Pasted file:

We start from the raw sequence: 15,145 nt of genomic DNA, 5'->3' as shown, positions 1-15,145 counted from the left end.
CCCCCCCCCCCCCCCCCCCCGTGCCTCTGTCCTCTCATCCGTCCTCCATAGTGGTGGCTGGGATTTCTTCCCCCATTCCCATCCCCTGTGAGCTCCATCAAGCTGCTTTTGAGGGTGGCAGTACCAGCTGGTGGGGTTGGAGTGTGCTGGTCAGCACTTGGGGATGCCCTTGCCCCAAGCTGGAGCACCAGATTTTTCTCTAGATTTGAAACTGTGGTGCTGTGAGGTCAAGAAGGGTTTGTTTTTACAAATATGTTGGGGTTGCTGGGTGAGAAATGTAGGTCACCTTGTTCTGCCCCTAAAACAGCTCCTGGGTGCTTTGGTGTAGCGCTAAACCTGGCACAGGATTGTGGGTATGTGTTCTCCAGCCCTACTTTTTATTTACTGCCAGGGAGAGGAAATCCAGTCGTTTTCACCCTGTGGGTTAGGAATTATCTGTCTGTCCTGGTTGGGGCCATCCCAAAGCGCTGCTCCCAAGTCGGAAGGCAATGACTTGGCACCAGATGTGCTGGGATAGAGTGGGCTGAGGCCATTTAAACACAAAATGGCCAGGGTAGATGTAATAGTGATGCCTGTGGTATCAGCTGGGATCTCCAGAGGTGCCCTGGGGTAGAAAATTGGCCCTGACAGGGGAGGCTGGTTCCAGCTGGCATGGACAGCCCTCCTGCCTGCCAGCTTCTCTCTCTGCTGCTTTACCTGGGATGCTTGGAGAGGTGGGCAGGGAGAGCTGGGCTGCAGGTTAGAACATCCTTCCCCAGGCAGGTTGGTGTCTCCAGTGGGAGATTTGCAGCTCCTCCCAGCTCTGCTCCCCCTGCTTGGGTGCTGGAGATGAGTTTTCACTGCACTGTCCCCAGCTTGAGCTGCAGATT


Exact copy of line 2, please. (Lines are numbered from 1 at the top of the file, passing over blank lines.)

CCCCCCCCCCCCCCCCCCCCGTGCCTCTGTCCTCTCATCCGTCCTCCATAGTGGTGGCTGGGATTTCTTCCCCCATTCCCATCCCCTGTGAGCTCCATCAAGCTGCTTTTGAGGGTGGCAGTACCAGCTGGTGGGGTTGGAGTGTGCTGGTCAGCACTTGGGGATGCCCTTGCCCCAAGCTGGAGCACCAGATTTTTCTCTAGATTTGAAACTGTGGTGCTGTGAGGTCAAGAAGGGTTTGTTTTTACAAATATGTTGGGGTTGCTGGGTGAGAAATGTAGGTCACCTTGTTCTGCCCCTAAAACAGCTCCTGGGTGCTTTGGTGTAGCGCTAAACCTGGCACAGGATTGTGGGTATGTGTTCTCCAGCCCTACTTTTTATTTACTGCCAGGGAGAGGAAATCCAGTCGTTTTCACCCTGTGGGTTAGGAATTATCTGTCTGTCCTGGTTGGGGCCATCCCAAAGCGCTGCTCCCAAGTCGGAAGGCAATGACTTGGCACCAGATGTGCTGGGATAGAGTGGGCTGAGGCCATTTAAACACAAAATGGCCAGGGTAGATGTAATAGTGATGCCTGTGGTATCAGCTGGGATCTCCAGAGGTGCCCTGGGGTAGAAAATTGGCCCTGACAGGGGAGGCTGGTTCCAGCTGGCATGGACAGCCCTCCTGCCTGCCAGCTTCTCTCTCTGCTGCTTTACCTGGGATGCTTGGAGAGGTGGGCAGGGAGAGCTGGGCTGCAGGTTAGAACATCCTTCCCCAGGCAGGTTGGTGTCTCCAGTGGGAGATTTGCAGCTCCTCCCAGCTCTGCTCCCCCTGCTTGGGTGCTGGAGATGAGTTTTCACTGCACTGTCCCCAGCTTGAGCTGCAGATT